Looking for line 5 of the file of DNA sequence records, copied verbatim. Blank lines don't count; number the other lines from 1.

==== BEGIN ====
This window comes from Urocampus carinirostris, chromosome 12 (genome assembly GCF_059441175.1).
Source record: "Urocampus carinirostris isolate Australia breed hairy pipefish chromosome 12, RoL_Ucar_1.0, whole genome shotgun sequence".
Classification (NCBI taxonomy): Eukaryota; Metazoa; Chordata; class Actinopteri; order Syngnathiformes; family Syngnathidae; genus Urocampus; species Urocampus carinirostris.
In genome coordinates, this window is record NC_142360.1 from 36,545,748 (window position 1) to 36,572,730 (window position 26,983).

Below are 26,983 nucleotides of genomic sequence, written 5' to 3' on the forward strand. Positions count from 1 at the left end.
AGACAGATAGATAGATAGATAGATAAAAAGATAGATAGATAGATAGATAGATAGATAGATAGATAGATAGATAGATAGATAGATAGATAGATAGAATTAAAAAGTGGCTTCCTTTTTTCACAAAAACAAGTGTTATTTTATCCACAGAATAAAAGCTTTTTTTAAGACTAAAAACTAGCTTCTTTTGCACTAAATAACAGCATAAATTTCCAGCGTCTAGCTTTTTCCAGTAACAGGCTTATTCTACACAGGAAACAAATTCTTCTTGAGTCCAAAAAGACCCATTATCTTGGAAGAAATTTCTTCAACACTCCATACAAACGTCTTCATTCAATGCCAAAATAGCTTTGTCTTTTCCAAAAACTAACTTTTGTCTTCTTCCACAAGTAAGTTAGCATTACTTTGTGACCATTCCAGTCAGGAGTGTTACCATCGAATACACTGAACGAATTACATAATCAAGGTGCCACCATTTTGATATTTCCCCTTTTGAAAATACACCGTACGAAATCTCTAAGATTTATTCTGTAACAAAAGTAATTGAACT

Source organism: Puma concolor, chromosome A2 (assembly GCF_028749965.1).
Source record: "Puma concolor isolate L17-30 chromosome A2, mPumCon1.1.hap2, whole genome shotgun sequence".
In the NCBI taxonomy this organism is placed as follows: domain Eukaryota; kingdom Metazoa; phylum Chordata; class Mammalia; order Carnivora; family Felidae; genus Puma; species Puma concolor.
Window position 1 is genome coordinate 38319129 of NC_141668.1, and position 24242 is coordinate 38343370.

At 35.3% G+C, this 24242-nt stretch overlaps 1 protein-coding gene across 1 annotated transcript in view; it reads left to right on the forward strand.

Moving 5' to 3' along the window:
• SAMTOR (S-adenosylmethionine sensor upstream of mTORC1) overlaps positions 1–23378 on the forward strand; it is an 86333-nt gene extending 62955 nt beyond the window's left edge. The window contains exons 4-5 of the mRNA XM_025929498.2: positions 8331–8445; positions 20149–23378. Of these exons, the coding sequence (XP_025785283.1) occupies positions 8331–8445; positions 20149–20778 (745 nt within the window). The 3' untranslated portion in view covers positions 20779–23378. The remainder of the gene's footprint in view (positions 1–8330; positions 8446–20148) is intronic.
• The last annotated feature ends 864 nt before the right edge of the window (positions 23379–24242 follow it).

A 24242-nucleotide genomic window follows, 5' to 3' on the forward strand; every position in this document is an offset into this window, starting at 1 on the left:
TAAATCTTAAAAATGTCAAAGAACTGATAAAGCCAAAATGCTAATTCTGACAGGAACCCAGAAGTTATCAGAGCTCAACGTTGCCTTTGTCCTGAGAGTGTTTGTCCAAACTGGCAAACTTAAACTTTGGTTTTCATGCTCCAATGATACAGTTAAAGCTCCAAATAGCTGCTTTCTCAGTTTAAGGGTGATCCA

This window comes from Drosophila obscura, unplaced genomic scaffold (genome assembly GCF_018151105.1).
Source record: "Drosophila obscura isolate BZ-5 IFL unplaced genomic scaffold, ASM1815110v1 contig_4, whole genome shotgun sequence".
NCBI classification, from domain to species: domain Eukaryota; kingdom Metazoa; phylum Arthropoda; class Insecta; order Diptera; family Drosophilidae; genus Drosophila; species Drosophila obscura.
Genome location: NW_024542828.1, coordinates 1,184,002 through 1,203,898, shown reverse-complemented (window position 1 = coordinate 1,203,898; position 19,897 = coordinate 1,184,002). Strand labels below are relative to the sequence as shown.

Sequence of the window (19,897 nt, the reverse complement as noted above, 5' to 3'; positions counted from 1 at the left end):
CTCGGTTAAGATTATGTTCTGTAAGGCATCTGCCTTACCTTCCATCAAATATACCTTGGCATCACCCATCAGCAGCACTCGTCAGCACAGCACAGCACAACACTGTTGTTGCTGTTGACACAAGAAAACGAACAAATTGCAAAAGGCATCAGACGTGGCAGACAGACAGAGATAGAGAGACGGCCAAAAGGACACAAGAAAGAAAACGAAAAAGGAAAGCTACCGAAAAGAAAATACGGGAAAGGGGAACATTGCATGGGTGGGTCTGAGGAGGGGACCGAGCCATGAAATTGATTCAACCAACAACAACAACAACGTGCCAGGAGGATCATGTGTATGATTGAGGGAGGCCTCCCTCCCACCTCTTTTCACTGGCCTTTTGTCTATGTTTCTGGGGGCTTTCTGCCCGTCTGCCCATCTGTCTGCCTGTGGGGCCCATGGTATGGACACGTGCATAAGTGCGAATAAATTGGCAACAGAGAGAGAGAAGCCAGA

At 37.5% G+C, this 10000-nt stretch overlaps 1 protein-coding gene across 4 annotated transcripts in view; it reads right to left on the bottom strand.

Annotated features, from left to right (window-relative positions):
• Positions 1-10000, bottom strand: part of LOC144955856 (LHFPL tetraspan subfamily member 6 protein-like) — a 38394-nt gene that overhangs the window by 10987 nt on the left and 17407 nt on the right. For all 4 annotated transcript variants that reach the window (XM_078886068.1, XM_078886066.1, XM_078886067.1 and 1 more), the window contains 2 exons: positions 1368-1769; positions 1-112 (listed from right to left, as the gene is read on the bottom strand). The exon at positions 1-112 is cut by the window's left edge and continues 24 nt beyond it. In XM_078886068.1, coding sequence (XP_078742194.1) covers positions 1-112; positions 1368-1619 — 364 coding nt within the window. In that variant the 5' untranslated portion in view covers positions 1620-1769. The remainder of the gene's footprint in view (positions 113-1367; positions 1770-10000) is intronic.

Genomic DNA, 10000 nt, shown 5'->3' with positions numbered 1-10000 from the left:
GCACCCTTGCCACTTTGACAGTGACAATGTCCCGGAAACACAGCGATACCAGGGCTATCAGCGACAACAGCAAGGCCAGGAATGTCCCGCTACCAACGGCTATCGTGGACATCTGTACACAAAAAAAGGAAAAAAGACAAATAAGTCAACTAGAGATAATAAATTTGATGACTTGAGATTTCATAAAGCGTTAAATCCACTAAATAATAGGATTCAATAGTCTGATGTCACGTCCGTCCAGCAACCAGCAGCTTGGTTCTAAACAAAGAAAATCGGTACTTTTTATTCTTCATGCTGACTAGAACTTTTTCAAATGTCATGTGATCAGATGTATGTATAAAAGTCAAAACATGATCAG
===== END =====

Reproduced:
Below are 26,983 nucleotides of genomic sequence, written 5' to 3' on the forward strand. Positions count from 1 at the left end.